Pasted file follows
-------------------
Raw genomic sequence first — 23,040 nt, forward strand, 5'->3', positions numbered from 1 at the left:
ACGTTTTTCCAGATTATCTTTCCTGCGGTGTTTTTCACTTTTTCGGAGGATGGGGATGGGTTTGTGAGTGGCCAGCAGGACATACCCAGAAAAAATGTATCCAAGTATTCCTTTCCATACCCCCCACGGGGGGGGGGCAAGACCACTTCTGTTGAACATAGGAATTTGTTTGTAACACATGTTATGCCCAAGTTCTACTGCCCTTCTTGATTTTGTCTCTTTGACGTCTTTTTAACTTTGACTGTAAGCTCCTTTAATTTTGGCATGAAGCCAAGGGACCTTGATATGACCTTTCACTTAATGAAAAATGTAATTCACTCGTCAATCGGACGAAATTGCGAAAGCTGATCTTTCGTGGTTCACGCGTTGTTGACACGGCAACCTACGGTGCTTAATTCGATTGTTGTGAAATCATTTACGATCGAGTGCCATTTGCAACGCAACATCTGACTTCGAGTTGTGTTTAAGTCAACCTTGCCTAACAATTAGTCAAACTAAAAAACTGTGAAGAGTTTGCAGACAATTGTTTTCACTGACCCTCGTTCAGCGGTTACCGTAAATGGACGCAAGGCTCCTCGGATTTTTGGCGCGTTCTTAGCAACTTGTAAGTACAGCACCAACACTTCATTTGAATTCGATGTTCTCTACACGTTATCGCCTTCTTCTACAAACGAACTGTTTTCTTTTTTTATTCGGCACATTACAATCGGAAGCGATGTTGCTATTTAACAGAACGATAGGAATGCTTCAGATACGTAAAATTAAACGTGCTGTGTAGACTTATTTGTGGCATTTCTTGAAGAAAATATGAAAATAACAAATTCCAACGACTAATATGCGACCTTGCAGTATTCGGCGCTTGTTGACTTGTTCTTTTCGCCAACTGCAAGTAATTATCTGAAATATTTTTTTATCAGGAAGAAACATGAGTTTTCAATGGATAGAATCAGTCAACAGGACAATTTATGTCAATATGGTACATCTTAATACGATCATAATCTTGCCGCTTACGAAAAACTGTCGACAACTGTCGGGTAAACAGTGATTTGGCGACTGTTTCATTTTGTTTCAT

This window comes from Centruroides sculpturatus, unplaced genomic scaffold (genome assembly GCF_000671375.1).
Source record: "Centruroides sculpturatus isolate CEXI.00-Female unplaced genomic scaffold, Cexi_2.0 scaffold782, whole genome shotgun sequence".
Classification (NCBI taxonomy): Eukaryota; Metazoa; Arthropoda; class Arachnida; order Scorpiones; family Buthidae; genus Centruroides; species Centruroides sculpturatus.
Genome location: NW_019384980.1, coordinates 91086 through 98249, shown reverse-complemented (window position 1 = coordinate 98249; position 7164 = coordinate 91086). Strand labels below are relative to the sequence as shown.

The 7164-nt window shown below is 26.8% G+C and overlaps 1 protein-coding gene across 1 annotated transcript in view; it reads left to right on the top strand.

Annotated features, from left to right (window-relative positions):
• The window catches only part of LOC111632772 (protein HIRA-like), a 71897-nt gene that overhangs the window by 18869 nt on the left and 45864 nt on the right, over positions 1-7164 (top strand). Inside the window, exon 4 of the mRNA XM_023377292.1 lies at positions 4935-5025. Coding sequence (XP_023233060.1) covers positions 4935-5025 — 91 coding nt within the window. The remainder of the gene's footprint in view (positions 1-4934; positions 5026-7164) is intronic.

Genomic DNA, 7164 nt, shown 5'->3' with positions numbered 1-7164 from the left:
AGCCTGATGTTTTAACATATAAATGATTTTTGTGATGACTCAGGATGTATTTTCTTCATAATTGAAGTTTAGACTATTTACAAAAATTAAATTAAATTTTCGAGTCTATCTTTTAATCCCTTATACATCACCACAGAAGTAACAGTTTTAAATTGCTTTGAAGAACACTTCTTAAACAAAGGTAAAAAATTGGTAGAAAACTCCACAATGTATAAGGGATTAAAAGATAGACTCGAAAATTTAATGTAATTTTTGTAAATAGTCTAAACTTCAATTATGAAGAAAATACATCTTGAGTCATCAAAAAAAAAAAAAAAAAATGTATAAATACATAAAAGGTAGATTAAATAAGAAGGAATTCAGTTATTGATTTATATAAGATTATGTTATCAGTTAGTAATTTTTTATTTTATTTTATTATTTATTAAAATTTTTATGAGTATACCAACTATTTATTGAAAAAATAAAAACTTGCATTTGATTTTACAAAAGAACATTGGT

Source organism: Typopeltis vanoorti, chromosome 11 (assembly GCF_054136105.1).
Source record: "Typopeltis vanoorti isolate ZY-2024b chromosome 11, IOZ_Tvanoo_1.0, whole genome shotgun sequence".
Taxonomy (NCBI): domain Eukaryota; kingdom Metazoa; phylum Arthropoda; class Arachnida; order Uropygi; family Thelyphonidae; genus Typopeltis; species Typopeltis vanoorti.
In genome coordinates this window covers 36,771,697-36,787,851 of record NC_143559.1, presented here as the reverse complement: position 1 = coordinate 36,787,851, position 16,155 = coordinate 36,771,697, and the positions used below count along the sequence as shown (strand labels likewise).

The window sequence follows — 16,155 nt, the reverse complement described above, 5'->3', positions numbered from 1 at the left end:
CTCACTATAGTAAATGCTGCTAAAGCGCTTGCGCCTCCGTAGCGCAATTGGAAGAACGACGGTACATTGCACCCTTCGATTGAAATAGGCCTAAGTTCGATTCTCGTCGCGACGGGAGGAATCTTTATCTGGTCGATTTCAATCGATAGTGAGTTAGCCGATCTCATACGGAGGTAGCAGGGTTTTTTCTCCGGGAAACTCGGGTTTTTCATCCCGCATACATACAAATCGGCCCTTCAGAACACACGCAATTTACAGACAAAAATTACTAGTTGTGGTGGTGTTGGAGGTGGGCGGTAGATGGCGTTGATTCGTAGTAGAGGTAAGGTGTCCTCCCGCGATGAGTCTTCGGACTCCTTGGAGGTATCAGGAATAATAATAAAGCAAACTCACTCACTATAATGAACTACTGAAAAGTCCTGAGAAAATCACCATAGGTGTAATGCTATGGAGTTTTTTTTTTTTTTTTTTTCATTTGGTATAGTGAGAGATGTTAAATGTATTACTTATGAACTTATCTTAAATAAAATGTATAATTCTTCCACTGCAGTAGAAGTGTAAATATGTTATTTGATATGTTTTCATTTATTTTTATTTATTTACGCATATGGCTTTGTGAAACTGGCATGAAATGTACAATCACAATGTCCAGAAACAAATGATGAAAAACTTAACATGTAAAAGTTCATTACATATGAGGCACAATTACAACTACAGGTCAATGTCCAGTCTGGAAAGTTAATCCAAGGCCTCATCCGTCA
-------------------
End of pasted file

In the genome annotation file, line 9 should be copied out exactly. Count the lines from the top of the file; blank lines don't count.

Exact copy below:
• The window catches only part of LOC111632772 (protein HIRA-like), a 71897-nt gene that overhangs the window by 18869 nt on the left and 45864 nt on the right, over positions 1-7164 (top strand). Inside the window, exon 4 of the mRNA XM_023377292.1 lies at positions 4935-5025. Coding sequence (XP_023233060.1) covers positions 4935-5025 — 91 coding nt within the window. The remainder of the gene's footprint in view (positions 1-4934; positions 5026-7164) is intronic.